Featured Research

from universities, journals, and other organizations

Tropical frogs shedding light on human hearing and attention disorders

Date:
August 2, 2011
Source:
Louisiana State University Health Sciences Center
Summary:
A new study by a professor of neuroscience and otorhinolaryngology reveals new information about the way tungara frogs in the tropical rain forest hear, sort, and process sounds which is very similar to the way humans do. The knowledge could be applicable to communication disorders associated with hearing loss and attention deficits or difficulties.

A study conducted by Hamilton Farris, PhD, Research Assistant Professor of Neuroscience and Otorhinolaryngology at LSU Health Sciences Center New Orleans, reveals new information about the way tungara frogs in the tropical rain forest hear, sort, and process sounds which is very similar to the way humans do. The knowledge could be applicable to communication disorders associated with hearing loss and attention deficits or difficulties.

Dr. Michael Ryan at the University of Texas, Austin, collaborated on the study, published online in Nature Communications on August 2, 2011.

"An important component of successful communication is being able to tell which sender among many is sending the signal," explains Dr. Farris. "In auditory neuroscience it's called the 'cocktail party problem.' A good example of a mistake in source assignment is when a ventriloquist performs."

To understand how the brain solves the cocktail party problem -- assigning sounds to their correct source in a noisy or multi-source environment -- the researchers chose to study the tungara frog because, unlike other subject species, it easily performs this complex behavior. The way it communicates is also a research asset. Male tungara frogs produce complex calls (not just repeated notes) consisting of two components that are speech-like: the vowel-like "whine" and the consonant-like "chuck."

For female tungara frogs, assigning the distinct components of male calls to the correct source is particularly challenging because males sing in aggregations, producing overlapping calls that lead to perceptual errors just like at a cocktail party. But, it's particularly important to the mate-searching female that she can accurately distinguish the male whose call she prefers from all of the others.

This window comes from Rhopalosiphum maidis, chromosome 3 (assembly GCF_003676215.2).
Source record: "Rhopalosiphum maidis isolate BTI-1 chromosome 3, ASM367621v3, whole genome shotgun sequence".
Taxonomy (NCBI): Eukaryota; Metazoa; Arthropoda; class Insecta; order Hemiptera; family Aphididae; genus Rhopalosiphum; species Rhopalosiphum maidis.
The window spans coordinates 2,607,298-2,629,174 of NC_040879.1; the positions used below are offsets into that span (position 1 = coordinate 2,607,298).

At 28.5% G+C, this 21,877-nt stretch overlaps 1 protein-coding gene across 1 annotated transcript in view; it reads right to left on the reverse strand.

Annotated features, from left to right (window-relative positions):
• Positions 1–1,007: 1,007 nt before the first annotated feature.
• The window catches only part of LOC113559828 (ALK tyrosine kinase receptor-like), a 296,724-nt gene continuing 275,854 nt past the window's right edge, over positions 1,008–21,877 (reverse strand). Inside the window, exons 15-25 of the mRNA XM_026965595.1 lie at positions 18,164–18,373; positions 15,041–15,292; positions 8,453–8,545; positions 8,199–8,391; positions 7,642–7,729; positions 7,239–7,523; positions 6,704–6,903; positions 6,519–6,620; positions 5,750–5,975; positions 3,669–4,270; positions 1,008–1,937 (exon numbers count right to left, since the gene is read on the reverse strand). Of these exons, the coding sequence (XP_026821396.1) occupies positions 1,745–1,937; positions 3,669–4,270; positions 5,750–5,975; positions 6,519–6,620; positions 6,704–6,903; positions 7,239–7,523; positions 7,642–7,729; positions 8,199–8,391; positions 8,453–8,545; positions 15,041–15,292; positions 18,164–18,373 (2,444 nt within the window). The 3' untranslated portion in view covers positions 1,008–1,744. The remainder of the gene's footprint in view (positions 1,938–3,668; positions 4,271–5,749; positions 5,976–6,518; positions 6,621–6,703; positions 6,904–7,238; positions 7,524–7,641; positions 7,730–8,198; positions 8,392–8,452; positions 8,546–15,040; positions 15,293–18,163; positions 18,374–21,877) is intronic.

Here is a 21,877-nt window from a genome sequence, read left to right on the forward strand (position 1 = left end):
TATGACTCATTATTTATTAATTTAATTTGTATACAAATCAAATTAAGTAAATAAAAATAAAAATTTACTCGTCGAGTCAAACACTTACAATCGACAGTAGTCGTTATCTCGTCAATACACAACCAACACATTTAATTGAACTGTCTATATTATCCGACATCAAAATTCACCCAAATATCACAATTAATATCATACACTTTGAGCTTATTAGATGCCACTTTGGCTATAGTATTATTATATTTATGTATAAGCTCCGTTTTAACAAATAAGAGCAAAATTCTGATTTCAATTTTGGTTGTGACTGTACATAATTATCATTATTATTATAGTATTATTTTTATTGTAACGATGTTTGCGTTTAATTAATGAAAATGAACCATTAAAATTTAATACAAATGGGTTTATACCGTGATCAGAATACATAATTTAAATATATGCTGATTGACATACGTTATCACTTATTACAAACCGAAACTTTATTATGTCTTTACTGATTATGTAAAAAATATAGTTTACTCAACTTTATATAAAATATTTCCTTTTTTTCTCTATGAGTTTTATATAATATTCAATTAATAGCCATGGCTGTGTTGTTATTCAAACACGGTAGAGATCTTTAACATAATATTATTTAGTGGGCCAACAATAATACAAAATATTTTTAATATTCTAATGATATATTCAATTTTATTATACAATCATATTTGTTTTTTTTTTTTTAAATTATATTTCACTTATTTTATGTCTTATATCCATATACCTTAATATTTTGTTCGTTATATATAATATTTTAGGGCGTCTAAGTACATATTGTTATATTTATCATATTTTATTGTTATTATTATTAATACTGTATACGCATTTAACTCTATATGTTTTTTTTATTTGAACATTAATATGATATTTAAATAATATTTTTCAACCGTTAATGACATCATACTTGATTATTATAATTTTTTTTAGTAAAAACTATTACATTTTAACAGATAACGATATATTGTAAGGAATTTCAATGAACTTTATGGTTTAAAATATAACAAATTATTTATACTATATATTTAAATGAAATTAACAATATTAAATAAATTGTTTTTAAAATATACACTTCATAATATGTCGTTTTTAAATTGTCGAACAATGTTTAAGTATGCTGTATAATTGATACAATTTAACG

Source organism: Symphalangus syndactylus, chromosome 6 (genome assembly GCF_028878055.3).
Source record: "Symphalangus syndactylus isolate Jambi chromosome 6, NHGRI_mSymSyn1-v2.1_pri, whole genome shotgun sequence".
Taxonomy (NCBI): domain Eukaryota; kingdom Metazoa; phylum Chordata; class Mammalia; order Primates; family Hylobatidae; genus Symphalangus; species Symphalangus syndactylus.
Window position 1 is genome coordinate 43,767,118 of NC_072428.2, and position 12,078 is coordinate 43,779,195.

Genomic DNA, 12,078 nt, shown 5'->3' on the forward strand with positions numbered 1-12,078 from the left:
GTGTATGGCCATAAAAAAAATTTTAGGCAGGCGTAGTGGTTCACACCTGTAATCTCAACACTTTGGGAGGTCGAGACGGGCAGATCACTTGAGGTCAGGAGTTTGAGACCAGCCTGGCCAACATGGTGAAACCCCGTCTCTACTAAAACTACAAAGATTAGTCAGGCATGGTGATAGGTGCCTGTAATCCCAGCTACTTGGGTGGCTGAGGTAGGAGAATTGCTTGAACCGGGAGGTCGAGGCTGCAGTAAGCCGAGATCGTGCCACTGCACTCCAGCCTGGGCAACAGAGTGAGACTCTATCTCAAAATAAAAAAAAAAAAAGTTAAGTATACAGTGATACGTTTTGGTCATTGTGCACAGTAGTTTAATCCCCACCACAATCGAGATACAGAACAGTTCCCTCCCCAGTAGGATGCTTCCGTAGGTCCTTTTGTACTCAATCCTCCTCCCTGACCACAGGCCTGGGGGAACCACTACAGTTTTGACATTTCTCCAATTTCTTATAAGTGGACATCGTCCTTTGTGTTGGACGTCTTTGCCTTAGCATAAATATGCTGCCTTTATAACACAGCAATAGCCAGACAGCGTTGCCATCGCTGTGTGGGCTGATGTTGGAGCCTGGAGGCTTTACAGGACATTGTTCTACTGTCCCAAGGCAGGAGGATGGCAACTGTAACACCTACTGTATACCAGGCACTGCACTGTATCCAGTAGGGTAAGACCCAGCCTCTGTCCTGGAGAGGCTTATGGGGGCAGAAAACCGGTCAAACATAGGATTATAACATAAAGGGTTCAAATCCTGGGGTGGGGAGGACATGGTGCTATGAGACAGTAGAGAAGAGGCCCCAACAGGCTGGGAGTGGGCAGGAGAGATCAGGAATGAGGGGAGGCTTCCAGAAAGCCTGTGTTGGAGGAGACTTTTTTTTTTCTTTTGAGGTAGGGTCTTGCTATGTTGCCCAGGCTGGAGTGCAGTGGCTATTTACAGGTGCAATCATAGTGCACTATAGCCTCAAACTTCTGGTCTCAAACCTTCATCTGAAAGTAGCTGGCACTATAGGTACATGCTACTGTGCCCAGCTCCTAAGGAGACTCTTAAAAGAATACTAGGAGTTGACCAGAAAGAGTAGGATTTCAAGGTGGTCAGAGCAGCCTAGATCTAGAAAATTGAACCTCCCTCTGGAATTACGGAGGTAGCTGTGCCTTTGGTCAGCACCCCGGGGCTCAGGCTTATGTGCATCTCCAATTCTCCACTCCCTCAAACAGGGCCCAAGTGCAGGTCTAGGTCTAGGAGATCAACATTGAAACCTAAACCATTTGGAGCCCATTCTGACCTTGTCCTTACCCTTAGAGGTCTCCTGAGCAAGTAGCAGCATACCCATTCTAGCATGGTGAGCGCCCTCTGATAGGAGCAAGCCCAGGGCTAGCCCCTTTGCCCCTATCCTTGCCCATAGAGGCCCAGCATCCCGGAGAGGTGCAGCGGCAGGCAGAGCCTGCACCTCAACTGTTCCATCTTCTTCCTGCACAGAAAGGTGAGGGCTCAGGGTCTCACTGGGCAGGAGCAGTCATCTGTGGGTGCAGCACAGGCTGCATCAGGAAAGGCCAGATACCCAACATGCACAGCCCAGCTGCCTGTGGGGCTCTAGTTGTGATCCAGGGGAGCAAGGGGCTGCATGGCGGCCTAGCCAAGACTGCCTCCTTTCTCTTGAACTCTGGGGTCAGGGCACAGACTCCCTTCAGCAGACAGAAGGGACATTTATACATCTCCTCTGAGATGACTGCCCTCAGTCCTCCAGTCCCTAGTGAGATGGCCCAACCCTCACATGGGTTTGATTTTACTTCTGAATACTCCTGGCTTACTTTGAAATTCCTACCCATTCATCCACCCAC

Using the labs at the Smithsonian Tropical Research Institute in Panama, Drs. Farris and Ryan investigated two types of cues/parameters of the call -- spatial separation and call syntax -- as potential cues for proper source assignment. Interestingly, they found that the frogs, like humans, use relative comparisons to form auditory groups that are assigned to the same source. This means that they take the available sounds and then group those that are most similar. And they are more likely to group the two components with the smallest relative differences in call parameters. This is a flexible strategy that humans use in some conditions as well.

"Thus, in noisy, complicated environments, the cognitive solution is not based on absolute stimulus rules, but one which compares all the sounds and then deduces their sources," concludes Dr. Farris. "Based on our research, we now have a better understanding of how the acoustic cues are used to solve the problem, an understanding that will guide research advances to solve communication problems associated with hearing deficits and disorders of attention."

The study was supported by grants from the National Institutes of Health and the National Science Foundation, as well as the Smithsonian Tropical Research Institute in Balboa, Panama.